Writing about events from your own life can be difficult, even painful. But it’s necessary if you want to get into college.
For the Common Application essay, students are asked to write a 650-word essay in response to one of five essay prompts. These prompts ask students a range of questions about themselves, from their background, identity, or talent, to the lessons they’ve learned from failure, to their core beliefs and their major life dilemmas. Each question, in its way, asks students to write the first chapter of their memoirs.
If you have a painful or uplifting story to tell, then you’re in luck: you have meaningful material for your college admission essays.
But if, like many high school students, you struggle to find meaning in the relentless cycle of school, homework, extracurricular activities, after-school programs, and college applications, then your first challenge is to dig into your life to find a story worth telling.
If you’re struggling to find your story, here are some tips to get you started:
Nothing is Too Embarrassing
To get started brainstorming, first allow yourself to consider the parts of your life you’re hesitant to share with others. Some of the most meaningful aspects of your personal life are likely also the most embarrassing. Perhaps you’re embarrassed by what your parents or guardians do for a living, or by your living situation, or by some element of your family dynamic, or even by your name. We all have aspects of our lives that we wish could be different. These wishes often cloud our thoughts during the day and fill our dreams at night.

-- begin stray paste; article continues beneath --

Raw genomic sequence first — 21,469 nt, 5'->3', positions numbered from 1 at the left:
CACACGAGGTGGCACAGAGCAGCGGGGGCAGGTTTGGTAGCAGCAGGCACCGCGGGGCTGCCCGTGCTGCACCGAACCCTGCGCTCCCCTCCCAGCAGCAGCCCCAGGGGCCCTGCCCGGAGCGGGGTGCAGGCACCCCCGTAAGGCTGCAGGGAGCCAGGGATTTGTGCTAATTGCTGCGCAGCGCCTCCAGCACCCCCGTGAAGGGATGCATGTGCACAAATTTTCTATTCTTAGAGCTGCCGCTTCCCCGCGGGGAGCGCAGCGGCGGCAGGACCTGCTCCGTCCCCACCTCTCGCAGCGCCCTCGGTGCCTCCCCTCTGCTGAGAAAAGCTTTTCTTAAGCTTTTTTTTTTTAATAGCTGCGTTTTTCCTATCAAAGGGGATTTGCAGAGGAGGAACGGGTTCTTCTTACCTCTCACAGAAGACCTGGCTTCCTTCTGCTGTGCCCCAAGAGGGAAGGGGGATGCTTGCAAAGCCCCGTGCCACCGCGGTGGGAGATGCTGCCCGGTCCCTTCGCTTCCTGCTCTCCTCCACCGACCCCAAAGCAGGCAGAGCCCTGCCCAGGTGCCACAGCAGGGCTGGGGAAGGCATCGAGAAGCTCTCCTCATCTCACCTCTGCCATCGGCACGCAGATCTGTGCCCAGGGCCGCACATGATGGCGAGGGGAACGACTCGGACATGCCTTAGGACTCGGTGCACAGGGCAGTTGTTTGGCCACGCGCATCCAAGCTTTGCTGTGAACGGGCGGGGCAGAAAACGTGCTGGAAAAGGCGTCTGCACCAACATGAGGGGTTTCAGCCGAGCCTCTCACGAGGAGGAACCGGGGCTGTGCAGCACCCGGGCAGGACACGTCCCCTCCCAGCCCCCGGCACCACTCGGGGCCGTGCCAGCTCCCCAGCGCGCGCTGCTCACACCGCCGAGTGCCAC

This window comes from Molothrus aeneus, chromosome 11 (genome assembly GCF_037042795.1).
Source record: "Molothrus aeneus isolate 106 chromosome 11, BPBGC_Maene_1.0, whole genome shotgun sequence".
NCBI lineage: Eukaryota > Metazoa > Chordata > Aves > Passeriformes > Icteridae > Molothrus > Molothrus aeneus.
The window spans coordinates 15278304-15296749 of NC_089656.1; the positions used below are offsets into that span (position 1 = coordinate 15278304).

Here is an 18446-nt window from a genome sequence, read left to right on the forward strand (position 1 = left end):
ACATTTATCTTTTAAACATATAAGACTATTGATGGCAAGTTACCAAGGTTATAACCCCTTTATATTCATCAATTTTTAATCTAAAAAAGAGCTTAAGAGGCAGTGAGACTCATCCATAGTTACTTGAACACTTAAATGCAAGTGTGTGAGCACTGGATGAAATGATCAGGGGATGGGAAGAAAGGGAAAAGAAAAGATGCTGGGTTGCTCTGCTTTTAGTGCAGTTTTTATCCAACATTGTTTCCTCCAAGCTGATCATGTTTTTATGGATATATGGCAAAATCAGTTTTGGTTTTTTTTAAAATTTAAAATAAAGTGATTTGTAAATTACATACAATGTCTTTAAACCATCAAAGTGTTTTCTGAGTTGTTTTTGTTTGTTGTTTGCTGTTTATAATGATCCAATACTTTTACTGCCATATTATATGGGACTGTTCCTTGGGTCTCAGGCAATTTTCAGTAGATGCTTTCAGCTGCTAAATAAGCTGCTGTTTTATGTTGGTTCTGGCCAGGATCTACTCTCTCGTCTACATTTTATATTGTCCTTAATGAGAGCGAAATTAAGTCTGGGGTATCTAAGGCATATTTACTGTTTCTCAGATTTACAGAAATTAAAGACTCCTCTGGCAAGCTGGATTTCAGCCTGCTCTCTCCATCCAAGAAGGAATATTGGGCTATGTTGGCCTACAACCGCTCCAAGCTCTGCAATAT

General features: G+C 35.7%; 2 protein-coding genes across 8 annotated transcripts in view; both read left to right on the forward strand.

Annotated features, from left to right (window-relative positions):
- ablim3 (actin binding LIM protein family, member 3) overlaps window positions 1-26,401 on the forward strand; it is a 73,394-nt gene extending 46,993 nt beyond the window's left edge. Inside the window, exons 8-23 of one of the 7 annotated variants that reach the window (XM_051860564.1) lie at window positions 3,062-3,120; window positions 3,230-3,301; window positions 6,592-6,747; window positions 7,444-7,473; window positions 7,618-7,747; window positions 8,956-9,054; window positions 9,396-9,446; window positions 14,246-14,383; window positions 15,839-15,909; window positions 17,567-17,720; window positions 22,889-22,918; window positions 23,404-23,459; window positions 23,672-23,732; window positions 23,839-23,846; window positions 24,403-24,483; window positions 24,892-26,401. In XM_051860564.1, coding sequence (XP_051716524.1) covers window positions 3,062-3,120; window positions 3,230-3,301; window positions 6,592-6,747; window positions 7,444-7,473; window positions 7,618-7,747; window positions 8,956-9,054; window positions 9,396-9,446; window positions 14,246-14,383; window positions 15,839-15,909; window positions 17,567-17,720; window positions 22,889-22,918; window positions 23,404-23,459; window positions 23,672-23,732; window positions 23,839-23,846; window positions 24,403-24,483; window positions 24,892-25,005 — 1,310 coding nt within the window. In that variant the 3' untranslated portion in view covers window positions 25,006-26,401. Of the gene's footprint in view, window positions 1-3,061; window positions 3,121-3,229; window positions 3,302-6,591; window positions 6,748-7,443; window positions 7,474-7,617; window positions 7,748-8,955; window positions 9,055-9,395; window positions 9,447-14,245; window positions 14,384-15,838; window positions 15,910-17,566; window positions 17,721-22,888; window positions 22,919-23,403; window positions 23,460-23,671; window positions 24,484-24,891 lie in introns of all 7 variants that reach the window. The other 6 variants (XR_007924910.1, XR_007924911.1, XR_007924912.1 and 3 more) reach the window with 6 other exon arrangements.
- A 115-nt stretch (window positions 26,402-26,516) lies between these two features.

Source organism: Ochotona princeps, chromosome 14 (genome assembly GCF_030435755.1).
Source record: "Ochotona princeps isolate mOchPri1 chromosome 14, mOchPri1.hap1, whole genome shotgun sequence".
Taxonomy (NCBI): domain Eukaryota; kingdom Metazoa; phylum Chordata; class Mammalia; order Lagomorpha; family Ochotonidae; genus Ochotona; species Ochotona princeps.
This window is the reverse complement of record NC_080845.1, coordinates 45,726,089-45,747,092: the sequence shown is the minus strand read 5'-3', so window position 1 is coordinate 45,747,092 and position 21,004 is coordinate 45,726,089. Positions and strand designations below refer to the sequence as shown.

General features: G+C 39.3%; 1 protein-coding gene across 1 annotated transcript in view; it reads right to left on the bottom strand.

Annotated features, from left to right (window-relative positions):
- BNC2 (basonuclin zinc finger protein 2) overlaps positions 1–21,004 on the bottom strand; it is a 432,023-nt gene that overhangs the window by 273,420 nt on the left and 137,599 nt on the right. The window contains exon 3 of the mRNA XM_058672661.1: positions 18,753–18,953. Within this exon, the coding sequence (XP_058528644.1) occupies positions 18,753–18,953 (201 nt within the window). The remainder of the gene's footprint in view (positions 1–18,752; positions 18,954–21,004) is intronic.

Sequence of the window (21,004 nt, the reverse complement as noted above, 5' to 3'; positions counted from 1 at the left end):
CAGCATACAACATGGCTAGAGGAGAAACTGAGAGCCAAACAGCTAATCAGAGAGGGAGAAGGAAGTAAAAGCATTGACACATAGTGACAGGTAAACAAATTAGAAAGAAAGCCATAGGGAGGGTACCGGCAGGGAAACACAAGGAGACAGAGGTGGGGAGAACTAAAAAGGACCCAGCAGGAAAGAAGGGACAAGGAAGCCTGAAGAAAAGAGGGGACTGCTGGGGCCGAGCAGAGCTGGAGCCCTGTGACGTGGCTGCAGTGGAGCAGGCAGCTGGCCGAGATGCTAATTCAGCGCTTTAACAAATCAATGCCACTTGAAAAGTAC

Start here. Everyone’s life is messy. Whatever you find too embarrassing today will very likely become a fundamental part of who you are tomorrow. It’s from this space of embarrassment that you’re most likely to tell a compelling story of personal growth.
There are limits, of course. In general, avoid sharing that you’ve broken the law or cheated on a test, for instance.
Also, if you do elect to write about a difficult personal topic, it’s important that you feel comfortable writing about this subject in detail. If you just can’t bring yourself to be detailed on a given topic, then skip it. Without details, you’re unlikely to write a meaningful essay.
But, with a detailed account of your own unique story, you’re sure to impress admissions committees.
Nothing is Meaningless
Often the best writing is spun from the most mundane circumstances. James Joyce’s Ulysses (1922), for instance, is widely heralded as perhaps the greatest novel of the twentieth century, but its 700 pages focus on a single day of a 38-year-old advertising canvasser who does nothing overtly heroic or remarkable. What’s remarkable about Ulysses is less the content of its plot than its form—not what Joyce wrote about, but how he wrote it.
Your college admissions essays aren’t experimental novels, of course, but they can be similarly focused on finding and expressing meaning in everyday circumstances.
Take this essay for admission into Johns Hopkins University from 2015. Isaac is a teenager from Vermont who loved reading the morning announcements over his high school’s intercom. Look at how he describes his first day on the (seemingly boring) job: